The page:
Hannah Russell and Reece Dunn won golds as ParalympicsGB’s swimmers claimed five medals at the Tokyo Aquatics Centre on day three of the Paralympics.
Russell retained her S12 100m backstroke title in a time of 1:08.44, while Dunn lowered his own world record by clocking 1:52.40 in the S14 200m freestyle.
Bethany Firth lost her Paralympic crown but managed silver in the S14 200m freestyle after finishing in 2:03.99, with team-mate Jessica-Jane Applegate securing bronze, touching the wall more than five seconds later.
The flurry of British medals began with Stephen Clegg claiming S12 100m backstroke bronze in a British record 1:01.27.
Dunn, who won S14 100m butterfly silver earlier in the week, was pleased with his work in this second final of the Games.
“This is the one that I trained for and put all my effort into it and to break the world record too. I knew [Brazil’s Gabriel Bandeira] would be strong in that back 50m, so I put on the pressure in the first 150m. I was hurting.
“The first 150m was strong. Not bad with 12 weeks’ training post Covid.”
SENSATIONAL from @ReeceyDunn 🥇
It’s another GOLD in the pool for ParalympicsGB and a new World Record 🙌#ImpossibleToIgnore pic.twitter.com/hYAGAXGv1Y
Meanwhile Russell, who held off Russian Daria Pikalova to become a six-time Paralympic medallist, was delighted that her own hard work had paid off too.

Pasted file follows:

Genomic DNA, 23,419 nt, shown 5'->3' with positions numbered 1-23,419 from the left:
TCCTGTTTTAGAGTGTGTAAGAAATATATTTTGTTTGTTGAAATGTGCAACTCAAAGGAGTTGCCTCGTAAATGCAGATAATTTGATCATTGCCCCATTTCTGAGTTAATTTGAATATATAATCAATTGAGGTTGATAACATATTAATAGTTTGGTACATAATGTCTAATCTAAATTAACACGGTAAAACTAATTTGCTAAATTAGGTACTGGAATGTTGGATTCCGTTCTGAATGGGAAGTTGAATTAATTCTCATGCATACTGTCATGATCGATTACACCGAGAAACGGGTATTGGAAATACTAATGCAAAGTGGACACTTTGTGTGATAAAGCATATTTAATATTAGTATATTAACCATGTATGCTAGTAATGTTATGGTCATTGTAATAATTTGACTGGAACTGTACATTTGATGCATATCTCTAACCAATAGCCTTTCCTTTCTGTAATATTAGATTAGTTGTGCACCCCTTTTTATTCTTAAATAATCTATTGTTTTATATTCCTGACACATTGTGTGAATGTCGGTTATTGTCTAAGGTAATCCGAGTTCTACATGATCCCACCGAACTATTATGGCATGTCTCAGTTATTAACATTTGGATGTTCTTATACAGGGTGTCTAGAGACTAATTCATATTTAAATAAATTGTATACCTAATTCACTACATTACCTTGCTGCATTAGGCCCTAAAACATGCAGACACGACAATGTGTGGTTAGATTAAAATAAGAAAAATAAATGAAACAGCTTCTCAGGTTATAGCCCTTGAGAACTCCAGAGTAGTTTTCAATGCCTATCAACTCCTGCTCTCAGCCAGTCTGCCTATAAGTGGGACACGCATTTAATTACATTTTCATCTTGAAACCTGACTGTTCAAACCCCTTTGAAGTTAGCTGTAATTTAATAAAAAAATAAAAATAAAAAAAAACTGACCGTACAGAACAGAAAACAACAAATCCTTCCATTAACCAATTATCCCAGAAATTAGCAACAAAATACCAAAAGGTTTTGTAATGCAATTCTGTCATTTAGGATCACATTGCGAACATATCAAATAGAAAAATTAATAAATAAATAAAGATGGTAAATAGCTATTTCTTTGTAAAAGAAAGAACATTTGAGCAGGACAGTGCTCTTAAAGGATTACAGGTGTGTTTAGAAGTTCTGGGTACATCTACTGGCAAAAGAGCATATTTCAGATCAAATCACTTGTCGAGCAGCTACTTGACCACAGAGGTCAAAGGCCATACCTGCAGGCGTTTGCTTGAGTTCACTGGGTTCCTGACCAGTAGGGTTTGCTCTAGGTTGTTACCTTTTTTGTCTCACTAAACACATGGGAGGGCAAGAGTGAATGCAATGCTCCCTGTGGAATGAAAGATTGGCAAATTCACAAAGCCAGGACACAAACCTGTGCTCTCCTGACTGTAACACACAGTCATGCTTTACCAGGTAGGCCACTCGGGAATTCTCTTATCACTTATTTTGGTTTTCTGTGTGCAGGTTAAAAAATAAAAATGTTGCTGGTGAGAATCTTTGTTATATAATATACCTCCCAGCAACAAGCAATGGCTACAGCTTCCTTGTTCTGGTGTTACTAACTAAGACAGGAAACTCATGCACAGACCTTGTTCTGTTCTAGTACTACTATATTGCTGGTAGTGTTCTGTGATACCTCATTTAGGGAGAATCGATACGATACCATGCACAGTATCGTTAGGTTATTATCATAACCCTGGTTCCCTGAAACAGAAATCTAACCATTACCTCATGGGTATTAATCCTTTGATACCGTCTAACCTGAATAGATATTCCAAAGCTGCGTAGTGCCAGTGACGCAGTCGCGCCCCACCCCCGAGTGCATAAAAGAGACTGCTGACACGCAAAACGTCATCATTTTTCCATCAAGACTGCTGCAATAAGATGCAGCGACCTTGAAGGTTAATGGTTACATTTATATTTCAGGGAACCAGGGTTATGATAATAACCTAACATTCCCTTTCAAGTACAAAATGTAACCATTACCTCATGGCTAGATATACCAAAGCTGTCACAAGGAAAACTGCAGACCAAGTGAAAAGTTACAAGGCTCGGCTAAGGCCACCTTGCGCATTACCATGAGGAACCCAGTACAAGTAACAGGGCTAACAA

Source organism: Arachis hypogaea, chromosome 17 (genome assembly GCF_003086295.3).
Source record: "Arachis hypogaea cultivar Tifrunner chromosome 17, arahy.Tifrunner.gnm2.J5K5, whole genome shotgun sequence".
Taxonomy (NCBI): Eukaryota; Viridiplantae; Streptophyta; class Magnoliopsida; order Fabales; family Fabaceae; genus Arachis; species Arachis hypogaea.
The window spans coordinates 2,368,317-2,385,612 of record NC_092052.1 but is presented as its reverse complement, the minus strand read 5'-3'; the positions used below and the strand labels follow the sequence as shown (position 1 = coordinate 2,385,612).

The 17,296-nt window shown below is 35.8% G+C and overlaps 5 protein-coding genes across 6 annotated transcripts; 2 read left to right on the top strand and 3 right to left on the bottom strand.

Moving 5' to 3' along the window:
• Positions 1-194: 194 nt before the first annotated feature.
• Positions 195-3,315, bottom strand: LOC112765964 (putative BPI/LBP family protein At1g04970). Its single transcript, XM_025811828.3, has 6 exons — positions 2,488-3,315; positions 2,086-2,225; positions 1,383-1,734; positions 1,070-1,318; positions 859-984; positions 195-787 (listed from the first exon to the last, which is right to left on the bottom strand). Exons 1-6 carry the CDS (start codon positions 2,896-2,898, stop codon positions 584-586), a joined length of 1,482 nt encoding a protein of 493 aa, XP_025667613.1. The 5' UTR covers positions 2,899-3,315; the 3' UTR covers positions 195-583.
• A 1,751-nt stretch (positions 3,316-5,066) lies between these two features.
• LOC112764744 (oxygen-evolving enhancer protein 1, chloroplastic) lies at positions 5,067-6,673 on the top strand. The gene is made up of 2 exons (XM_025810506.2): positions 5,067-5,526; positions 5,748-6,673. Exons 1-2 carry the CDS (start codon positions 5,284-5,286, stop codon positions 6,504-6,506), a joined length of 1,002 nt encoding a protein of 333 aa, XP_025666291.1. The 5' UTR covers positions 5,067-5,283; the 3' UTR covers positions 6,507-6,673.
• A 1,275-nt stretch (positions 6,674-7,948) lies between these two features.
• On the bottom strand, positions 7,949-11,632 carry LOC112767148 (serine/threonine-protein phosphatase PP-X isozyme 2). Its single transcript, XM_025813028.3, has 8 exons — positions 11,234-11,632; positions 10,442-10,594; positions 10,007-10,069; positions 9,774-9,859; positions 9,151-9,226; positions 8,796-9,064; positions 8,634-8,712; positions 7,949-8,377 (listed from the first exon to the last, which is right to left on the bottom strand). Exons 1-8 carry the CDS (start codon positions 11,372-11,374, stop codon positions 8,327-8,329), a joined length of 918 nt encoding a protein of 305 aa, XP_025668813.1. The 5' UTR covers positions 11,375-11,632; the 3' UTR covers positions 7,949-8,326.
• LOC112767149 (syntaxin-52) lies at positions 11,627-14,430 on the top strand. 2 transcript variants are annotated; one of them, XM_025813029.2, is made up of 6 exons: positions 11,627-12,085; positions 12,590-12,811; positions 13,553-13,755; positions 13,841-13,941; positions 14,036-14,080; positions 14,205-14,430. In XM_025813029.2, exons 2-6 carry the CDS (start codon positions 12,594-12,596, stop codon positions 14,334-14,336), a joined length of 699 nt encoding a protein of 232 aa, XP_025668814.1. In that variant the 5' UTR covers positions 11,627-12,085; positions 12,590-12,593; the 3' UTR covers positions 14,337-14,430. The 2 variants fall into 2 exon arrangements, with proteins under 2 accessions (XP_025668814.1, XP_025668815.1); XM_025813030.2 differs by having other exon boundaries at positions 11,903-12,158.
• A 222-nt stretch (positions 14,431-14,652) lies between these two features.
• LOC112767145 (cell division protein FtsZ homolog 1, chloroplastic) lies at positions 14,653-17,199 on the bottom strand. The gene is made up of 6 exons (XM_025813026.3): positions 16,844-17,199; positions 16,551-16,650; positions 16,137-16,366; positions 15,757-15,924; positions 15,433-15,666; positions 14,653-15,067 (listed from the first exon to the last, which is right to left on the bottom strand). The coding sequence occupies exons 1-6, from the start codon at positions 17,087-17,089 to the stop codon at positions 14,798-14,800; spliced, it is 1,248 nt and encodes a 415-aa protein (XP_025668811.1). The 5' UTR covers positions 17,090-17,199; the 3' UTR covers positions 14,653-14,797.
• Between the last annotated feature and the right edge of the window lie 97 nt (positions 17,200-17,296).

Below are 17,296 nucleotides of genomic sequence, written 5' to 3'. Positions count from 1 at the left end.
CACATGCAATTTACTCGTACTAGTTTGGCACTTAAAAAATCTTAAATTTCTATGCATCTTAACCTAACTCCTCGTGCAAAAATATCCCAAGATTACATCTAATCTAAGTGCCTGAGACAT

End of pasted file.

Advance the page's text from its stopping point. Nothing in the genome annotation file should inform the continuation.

“In a visually impaired event, the turn is prime,” the 25-year-old said. “I’ve been focusing on it so much this year in training. I knew it was going to be really tough on that back end.
“For me, taking a bit of time out around 2018-2019 was really important for me. It was really important for my mental health, I struggled with my mental health a couple of years ago but I overcame it. Always believe in your ability.”
Earlier in the day, two-time Paralympic silver medallist Tom Hamer was forced to withdraw from competition due to a back injury.
The 23-year-old, who claimed second spot in both the S14 200m freestyle and 200m individual medley at Rio 2016, had been due to compete in the first of those events on Friday.
British Para Swimming performance director Chris Furber said in a statement: “The team have supported and helped Tom to manage his injury.
“We wanted to give him as long as possible but sadly he’s just not able to compete anywhere near his best.
“He has been an integral part of the team and he has pushed everyone on, so we’re all sad he isn’t able to compete.”
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